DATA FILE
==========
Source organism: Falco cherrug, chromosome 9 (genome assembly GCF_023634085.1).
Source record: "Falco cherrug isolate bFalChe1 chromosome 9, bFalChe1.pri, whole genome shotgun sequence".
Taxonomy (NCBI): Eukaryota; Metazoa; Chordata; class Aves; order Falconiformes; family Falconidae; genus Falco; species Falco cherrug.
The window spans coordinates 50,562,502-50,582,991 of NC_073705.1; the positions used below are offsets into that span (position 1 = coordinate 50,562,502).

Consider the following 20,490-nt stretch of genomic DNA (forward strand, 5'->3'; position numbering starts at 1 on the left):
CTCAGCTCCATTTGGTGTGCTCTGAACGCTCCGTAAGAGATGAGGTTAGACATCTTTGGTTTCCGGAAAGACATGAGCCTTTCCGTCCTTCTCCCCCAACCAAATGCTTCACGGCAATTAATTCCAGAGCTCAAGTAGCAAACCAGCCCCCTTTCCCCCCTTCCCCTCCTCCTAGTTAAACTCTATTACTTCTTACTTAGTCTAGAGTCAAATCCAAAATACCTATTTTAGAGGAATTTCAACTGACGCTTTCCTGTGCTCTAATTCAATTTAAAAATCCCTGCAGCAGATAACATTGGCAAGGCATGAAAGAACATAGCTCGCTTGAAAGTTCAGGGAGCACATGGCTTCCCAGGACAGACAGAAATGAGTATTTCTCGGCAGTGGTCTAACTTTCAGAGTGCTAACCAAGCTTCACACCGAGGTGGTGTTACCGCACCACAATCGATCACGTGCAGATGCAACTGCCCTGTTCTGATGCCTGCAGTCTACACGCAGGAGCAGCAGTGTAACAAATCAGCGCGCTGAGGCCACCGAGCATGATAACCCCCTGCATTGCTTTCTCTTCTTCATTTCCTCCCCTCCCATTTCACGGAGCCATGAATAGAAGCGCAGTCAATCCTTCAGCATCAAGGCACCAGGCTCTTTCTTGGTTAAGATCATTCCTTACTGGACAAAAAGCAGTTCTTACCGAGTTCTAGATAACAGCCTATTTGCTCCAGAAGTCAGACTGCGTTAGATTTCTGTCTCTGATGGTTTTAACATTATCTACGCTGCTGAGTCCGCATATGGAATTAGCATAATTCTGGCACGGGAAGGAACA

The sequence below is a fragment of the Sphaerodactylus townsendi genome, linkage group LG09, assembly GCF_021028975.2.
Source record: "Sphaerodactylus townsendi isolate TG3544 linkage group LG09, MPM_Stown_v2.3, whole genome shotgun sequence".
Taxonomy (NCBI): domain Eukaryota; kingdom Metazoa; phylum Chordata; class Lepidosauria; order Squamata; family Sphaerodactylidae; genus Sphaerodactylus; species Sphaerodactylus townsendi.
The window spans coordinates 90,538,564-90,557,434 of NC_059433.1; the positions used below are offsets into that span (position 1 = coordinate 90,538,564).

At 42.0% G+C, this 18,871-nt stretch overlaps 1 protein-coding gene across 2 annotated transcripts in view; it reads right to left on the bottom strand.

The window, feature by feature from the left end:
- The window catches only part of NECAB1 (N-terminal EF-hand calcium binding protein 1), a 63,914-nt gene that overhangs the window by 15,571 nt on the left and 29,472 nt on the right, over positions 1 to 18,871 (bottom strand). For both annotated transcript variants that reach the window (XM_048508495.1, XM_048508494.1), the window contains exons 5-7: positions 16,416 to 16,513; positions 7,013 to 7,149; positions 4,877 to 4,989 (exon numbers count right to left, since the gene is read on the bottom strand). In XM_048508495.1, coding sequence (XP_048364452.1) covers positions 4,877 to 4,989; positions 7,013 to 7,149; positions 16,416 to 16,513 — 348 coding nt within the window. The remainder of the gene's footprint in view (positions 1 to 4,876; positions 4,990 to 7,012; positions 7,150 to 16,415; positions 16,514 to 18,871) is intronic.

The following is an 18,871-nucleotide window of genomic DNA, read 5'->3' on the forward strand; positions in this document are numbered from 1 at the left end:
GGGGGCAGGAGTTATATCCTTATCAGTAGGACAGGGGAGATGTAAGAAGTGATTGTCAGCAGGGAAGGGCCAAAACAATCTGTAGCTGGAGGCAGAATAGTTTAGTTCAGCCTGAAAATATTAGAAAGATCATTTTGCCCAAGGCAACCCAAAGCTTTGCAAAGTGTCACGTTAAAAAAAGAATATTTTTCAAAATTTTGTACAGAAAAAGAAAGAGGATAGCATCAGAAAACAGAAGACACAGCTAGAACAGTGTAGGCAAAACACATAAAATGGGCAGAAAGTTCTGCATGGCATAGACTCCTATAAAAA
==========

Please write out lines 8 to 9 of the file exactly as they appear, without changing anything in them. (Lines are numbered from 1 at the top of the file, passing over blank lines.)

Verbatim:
Source record: "Sphaerodactylus townsendi isolate TG3544 linkage group LG09, MPM_Stown_v2.3, whole genome shotgun sequence".
Taxonomy (NCBI): domain Eukaryota; kingdom Metazoa; phylum Chordata; class Lepidosauria; order Squamata; family Sphaerodactylidae; genus Sphaerodactylus; species Sphaerodactylus townsendi.